# FFT distortion, harmonics (singing wine glass)

I'm doing a school assignment on Singing Wine glasses (you rub the rim of the wine glass with a wet finger and it produces a pure tone).

I have recorded $30\,\text{ms}$ of the "singing" at a sampling rate of $10\,\text{kHz}$ (total $300\,\text{samples}$) and have the following Sound pressure and FFT graphs:

In the FFT graph, I'm assuming that the first peak is the fundamental frequency of the wine glass (natural frequency), but I'm not sure of the three others (they are integer multiples apart from the first peak). Are they due to the harmonics of the wine glass or the distortion? Also, if I were to have distortion in the graph, would it only occur at odd multiples of the fundamental frequency?

EDIT: So the three peaks are harmonics. What are they caused by? Has it got something to do with modes of vibrations, distortion or something completely different?

(this was my first post on SE, so please don't be harsh on me if I got it all wrong :) )

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Yes, the higher peaks are overtones. Have a look at hyperphysics.phy-astr.gsu.edu/hbase/audio/fourier.html or en.wikipedia.org/wiki/Fourier_analysis for a more detailed discussion. – John Rennie Jul 20 '13 at 9:49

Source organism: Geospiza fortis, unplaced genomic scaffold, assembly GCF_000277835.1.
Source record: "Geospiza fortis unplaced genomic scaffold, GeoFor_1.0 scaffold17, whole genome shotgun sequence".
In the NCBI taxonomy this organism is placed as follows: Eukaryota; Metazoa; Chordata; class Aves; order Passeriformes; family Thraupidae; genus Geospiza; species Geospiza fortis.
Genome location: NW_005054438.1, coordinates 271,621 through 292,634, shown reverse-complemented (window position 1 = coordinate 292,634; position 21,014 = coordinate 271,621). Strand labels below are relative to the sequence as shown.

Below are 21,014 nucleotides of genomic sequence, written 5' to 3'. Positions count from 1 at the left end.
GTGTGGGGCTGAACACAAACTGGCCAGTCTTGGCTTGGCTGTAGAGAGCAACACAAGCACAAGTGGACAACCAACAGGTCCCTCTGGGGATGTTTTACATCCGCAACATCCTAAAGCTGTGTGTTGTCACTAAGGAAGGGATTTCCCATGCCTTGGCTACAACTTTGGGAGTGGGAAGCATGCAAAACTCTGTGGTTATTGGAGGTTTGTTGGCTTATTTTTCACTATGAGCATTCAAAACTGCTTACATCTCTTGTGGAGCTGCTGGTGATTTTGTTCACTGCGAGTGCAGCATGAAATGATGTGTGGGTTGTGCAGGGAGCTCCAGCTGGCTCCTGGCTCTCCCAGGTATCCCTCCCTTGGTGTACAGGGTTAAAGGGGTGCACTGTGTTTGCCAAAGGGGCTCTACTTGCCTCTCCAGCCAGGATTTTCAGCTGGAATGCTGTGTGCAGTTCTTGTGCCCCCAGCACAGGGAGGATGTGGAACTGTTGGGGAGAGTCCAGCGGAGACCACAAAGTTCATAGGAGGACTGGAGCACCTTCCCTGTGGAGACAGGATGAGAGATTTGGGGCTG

Nice demo. If you squint carefully at the peaks and troughs, you can see a small, slow variation in the amplitude envelope. This is probably the tiny blob in your spectrum near 0Hz. – twistor59 Jul 20 '13 at 11:25

I'll use Justin L's answer to answer the questions about a possible cause for the higher harmonics (distortion).

Think of the glass's rim is being like the string in Justin's a answer, but wrapped around to join itself a circle. Thinking in the same way as in Justin's answer, you can see the only possible vibrations are those whose wavelengths are the rim's circumference, half the circumference, a third of the circumference and so forth, so the rim has the shapes shown below. I've stolen this picture from the Hyperphysics site and it shows the Bohr atom, but it is wholly analogous to your vibrating rim.

One of the main factors that determines the harmonics is the so-called initial conditions: in this case, this is the shape that you impose on the rim with your finger as you rub it just before you let go and let the glass ring. Depending on how you rub, or squeeze with your finger, you'll impose a different shape. Just after you let go, that shape can't deform instantaneously. So different ratios of the different wave shapes in the picture above need to be added together to get that initial shape. Once the glass is ringing, those ratios should stay the same. You can see therefore that the harmonic content will depend on how you excite the glass. Try doing your measurement several times, rubbing the glass in different ways and see whether the relative sizes of the harmonics change. If so, then what I have just said is the explanation for where the higher harmonics come from.